The Lawyer Africa Elite 2014 features an in-depth look at 46 leading independent firms’ strategies in 15 key sub-Saharan jurisdictions, as well as the views of in-house counsel from some of Africa’s largest companies... Read more
This year, The Lawyer’s annual ranking of the largest UK law firms by turnover is available as an interactive, digital benchmarking tool. For the first time this will allow you to manipulate each data set against the metrics of your choice.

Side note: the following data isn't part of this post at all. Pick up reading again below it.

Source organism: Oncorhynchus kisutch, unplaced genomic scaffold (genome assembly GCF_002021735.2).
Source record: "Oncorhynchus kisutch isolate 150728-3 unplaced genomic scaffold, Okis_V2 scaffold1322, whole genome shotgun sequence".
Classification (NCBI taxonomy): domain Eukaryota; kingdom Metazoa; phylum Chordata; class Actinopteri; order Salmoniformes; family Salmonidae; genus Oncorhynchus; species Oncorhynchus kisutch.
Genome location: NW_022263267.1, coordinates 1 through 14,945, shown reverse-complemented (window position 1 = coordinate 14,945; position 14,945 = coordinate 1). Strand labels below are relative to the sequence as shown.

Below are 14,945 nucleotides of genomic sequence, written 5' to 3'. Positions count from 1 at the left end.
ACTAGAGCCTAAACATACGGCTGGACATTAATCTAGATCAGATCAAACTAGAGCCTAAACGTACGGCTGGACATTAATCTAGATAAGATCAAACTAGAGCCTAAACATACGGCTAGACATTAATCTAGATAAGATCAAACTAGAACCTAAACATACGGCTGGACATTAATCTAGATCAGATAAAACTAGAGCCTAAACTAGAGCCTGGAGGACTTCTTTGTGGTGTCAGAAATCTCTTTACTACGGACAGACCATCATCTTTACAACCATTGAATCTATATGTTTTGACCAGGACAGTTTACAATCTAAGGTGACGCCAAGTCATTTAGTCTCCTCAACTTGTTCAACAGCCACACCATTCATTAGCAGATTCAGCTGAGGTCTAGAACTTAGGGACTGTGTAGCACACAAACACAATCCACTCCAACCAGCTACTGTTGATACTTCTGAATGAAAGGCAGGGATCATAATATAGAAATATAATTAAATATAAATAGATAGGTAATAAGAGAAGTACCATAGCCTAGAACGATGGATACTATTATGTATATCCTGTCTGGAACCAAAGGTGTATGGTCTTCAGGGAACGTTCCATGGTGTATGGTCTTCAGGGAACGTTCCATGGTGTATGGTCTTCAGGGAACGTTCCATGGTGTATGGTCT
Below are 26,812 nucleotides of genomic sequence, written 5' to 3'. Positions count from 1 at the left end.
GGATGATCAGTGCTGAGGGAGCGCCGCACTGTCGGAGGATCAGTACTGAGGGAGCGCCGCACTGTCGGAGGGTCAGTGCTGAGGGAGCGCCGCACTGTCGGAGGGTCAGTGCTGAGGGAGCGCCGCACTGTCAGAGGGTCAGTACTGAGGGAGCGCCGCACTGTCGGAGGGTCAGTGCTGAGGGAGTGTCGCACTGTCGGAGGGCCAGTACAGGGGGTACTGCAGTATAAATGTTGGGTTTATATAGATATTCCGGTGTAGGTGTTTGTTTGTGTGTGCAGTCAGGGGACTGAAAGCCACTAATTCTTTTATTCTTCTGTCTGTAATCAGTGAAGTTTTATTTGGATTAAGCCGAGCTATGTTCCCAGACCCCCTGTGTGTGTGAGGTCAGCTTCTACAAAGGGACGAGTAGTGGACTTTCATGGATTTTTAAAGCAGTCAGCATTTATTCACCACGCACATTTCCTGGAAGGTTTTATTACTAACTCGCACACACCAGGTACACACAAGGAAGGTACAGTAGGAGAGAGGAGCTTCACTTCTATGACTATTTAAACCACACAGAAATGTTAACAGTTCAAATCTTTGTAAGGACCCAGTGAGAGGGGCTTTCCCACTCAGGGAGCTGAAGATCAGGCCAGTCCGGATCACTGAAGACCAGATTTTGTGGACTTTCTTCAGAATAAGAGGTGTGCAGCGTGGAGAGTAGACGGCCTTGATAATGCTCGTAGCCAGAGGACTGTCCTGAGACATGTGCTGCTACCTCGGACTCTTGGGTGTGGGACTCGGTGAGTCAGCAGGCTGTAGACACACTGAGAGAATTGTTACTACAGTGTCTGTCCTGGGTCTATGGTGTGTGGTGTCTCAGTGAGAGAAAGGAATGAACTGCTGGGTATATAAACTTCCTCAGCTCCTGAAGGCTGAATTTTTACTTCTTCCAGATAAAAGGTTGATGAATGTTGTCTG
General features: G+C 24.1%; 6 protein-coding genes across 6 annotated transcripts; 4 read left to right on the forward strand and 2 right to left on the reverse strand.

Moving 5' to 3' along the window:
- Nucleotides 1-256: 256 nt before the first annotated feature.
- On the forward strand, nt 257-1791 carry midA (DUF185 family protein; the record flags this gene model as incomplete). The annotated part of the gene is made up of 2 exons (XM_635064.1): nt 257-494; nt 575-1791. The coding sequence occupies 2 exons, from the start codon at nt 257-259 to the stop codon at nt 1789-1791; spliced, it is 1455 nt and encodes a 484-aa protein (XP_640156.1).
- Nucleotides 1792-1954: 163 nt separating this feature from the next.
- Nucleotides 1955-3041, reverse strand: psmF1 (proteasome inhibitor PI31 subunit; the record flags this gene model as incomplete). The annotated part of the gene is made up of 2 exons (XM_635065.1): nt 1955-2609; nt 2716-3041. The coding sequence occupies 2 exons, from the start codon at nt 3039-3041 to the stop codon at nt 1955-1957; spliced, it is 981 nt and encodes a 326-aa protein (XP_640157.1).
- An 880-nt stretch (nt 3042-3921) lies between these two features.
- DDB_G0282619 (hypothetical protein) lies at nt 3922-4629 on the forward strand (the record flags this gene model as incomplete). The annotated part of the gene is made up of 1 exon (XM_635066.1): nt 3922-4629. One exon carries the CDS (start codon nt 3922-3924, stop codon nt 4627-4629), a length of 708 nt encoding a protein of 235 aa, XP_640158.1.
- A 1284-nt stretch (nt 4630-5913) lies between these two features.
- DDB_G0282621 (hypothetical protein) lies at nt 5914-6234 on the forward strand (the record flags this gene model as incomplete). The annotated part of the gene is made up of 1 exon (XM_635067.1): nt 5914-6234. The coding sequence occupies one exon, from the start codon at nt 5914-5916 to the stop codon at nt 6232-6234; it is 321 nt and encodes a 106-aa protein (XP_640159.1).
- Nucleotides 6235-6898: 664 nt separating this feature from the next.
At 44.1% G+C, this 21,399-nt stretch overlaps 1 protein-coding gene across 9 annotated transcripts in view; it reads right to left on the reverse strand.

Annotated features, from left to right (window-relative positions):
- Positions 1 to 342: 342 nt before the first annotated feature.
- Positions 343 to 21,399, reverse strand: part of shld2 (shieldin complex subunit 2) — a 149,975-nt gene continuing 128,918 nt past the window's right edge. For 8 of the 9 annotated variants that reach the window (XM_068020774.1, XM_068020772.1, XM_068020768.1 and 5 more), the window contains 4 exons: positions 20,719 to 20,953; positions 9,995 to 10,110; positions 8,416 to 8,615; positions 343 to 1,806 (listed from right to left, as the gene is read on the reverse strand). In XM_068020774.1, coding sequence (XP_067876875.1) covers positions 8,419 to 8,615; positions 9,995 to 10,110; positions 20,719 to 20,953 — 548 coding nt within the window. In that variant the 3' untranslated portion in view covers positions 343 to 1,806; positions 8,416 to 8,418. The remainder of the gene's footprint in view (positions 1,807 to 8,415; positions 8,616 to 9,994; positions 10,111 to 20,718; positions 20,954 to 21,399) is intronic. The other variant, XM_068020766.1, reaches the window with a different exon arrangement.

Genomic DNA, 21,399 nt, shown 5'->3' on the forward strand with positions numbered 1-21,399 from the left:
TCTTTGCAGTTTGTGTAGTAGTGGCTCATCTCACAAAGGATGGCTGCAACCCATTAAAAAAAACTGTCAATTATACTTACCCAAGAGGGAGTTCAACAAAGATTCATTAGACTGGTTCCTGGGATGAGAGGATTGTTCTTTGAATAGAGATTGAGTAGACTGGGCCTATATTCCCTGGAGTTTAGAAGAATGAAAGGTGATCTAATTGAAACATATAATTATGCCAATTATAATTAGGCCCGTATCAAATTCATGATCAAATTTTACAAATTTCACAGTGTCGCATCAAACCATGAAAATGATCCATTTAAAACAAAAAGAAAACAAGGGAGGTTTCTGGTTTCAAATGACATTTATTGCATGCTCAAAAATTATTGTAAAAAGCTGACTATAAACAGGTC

Travers Smith Braithwaite has advised City of London systems operator CrestCo on the development of two risk-reducing projects. These have involved a dramatic change in company law and have hailed Crest as the safest transfer and payment system in the world. Together with CrestCo's in-house team, Travers Smith has provided the legal advice for the introduction of electronic transfer of title and payment in central bank money, which were both launched in the City last Monday (26 November). Both of the structural changes were developed to reduce unprecedented risks and to increase market confidence in the system, which now sees the transfer of around £200bn of securities and payments every day. The Travers Smith team was led by Margaret Chamberlain and Mark Evans, while CrestCo's team was led by Alastair Fitzsimons, Mark Kirby and general counsel Niul Dillon Hatcher. Before the introduction of electronic transfer of title there was a gap of up to two hours between the buyer receiving equitable title and receiving full legal title. The new structure means that full title and membership is received immediately, which means before the company is notified. In order for these changes to take place the Treasury had to modify company laws and set up a new statutory regime, the Uncertificated Securities Regulations 2001. Chamberlain said: "This is a remarkable example of innovative infrastructure and now we probably have the best international standards for the delivery of title. Crest is very important in the attraction of foreign business and therefore the perception of its infallibility has a huge commercial impact on UK plcs." The second development, central bank money, is a joint venture between CrestCo and the Bank of England, and is designed to improve the quality of payment. The settlement bank of the buyer is obliged to make a payment to the settlement bank of the seller from the moment of transfer. In practice, this does not take place until the end of the day, which, in principle, leaves the settlement bank of the seller exposed to intra-day insolvency of the settlement bank of the buyer. The new structure effectively removes the role of the settlement banks and obliges the Bank of England to make the payment from the moment of settlement. Evans said: "The risk is enormous because of the values of money, and it would be the Crest members that suffer. The Bank of England has responsibility to oversee the payment systems in the UK and therefore it has a regulatory interest in insuring that the payments are robust." Travers Smith has been CrestCo's sole legal adviser in the UK since Crest was sold to the company in 1993. Crest was originally developed by the Bank of England. A team from Freshfields Bruckhaus Deringer, led by Guy Morton and Michael Raffan, advised the Bank of England. Ian Annetts at Allen & Overy acted for the settlement banks. There are only a few UK firms that advise on securities settlement systems. Slaughter and May advises Euroclear and Clifford Chance advises the London Clearing House. Travers Smith also advised the stock exchange on the Crest's ill-fated predecessor Taurus.